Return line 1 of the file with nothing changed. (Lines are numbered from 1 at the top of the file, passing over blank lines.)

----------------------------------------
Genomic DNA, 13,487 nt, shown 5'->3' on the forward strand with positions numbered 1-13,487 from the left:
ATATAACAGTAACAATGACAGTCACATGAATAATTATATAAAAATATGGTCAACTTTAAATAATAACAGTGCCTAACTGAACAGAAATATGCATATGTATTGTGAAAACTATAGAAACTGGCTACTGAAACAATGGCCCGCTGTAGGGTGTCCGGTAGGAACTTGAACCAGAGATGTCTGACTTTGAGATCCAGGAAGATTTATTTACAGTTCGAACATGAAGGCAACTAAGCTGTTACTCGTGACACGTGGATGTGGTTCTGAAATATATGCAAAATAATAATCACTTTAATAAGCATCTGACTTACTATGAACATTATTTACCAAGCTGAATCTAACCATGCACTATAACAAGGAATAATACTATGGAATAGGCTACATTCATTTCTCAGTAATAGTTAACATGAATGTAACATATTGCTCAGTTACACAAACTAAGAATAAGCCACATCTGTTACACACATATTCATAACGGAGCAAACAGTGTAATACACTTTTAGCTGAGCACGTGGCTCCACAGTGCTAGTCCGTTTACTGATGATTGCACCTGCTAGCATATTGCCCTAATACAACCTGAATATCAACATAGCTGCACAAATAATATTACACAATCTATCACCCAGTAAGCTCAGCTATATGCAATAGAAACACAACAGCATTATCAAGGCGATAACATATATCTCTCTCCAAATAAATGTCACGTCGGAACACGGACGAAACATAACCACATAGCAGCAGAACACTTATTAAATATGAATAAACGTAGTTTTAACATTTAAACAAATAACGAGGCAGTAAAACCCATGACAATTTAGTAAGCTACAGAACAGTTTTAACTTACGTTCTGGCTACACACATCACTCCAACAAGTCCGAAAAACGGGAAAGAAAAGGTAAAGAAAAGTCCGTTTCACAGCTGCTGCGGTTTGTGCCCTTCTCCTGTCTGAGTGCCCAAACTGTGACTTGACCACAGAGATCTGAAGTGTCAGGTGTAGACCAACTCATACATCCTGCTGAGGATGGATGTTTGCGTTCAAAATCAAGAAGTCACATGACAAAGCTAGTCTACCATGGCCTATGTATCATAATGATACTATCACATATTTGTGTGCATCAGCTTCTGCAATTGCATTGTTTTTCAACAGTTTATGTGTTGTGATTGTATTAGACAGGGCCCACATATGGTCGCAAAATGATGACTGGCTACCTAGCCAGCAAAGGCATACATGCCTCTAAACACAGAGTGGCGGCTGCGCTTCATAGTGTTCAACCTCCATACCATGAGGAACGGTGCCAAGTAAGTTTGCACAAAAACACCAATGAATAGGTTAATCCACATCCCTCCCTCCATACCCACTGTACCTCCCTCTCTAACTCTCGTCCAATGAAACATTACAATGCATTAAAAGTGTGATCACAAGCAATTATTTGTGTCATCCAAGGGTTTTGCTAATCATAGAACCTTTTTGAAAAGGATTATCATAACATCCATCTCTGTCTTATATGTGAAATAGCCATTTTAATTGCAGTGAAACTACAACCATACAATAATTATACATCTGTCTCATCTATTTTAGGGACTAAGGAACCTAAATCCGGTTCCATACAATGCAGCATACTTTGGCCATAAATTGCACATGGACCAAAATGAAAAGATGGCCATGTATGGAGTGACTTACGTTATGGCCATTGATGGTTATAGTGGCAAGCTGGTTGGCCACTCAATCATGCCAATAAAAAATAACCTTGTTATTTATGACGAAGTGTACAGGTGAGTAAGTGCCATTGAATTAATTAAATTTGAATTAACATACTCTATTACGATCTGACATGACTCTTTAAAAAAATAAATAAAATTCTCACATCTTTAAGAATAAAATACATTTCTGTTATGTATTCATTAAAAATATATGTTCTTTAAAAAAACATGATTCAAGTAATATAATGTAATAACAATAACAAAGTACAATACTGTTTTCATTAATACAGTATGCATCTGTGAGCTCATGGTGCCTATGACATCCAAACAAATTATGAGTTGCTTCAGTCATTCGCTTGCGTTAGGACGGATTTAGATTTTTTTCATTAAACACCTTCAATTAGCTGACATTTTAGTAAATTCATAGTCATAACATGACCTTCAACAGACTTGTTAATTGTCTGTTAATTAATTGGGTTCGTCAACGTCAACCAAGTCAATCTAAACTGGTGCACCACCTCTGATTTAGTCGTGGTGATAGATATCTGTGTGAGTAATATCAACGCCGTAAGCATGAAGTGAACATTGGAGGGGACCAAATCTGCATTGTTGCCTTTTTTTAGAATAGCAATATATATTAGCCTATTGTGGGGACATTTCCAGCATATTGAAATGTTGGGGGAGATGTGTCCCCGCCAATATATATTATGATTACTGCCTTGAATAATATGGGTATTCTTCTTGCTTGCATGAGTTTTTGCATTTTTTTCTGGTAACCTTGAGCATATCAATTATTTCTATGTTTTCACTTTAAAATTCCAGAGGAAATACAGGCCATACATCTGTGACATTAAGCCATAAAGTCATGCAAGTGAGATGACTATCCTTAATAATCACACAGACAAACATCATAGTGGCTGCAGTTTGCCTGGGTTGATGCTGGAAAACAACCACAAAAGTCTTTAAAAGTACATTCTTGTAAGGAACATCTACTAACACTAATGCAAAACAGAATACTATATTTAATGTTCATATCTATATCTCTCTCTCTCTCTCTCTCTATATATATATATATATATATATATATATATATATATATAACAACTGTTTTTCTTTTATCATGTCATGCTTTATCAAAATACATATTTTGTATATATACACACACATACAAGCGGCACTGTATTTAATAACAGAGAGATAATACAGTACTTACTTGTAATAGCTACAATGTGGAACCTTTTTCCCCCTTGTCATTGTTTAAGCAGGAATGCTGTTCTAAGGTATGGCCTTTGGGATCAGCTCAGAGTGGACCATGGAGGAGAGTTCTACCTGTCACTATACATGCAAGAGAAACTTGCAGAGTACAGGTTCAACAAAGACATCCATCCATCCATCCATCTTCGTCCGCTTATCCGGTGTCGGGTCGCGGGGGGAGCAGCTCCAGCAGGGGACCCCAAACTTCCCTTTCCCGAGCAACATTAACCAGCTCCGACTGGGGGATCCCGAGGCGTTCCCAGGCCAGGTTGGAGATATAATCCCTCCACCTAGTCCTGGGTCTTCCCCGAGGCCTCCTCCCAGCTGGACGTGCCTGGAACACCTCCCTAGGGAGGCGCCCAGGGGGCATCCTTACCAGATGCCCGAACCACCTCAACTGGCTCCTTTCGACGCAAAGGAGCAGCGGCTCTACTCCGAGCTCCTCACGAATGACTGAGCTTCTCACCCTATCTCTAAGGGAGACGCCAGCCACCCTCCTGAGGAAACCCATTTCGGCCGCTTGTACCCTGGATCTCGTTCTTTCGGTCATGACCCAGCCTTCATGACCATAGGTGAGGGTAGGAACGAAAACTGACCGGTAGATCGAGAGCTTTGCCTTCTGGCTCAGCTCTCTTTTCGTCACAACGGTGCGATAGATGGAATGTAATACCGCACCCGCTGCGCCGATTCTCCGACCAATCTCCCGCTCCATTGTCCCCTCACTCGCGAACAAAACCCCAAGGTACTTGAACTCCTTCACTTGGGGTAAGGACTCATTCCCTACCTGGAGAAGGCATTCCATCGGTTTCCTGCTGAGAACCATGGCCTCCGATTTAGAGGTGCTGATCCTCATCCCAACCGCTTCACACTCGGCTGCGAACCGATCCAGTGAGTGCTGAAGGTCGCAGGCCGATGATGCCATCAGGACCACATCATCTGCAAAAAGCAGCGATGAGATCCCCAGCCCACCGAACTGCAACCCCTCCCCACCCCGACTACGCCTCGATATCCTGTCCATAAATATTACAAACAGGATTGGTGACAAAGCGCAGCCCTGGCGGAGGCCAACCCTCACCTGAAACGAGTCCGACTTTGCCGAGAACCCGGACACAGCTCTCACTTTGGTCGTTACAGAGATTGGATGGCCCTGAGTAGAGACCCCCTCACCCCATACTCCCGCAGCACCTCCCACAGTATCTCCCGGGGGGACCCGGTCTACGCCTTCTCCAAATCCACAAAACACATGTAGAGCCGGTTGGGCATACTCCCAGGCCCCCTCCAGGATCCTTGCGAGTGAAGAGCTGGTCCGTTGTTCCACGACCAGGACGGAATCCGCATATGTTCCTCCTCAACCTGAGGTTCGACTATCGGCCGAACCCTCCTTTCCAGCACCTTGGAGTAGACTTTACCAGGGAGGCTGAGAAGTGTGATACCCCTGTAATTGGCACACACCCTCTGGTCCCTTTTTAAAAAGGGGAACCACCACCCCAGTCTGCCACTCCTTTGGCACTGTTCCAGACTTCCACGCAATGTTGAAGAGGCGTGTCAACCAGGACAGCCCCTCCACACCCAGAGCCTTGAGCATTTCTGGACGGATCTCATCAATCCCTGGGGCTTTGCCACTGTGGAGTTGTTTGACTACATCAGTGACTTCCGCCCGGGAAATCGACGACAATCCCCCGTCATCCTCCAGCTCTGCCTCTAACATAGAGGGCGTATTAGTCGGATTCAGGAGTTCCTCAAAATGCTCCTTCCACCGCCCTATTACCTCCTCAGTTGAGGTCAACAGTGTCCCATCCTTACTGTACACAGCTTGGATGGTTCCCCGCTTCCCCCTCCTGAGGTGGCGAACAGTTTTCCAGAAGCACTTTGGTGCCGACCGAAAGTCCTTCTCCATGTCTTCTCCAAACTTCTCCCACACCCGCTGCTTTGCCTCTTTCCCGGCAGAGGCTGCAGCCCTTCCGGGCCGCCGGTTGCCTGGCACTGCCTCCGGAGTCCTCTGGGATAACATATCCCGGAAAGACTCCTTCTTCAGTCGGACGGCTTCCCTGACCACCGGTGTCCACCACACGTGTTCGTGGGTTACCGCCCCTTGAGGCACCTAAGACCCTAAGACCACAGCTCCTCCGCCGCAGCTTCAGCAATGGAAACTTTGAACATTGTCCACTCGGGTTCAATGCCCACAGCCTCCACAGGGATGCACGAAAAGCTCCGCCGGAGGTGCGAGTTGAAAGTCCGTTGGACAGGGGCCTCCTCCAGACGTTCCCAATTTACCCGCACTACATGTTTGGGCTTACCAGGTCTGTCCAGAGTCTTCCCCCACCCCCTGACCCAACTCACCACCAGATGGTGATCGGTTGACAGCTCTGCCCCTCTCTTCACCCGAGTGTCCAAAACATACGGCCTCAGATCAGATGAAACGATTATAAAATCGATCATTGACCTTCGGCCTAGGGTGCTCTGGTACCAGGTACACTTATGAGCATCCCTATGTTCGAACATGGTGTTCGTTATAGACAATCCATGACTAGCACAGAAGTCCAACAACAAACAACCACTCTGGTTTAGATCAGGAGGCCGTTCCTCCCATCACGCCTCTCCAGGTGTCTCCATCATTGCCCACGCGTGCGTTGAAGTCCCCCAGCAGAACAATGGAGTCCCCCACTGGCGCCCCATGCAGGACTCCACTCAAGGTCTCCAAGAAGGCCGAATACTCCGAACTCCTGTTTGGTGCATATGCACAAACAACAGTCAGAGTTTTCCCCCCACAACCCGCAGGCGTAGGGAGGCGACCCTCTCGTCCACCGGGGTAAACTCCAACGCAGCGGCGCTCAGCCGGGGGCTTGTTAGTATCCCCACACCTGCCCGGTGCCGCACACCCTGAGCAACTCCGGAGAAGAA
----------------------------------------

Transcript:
Genomic DNA, 13,487 nt, shown 5'->3' on the forward strand with positions numbered 1-13,487 from the left: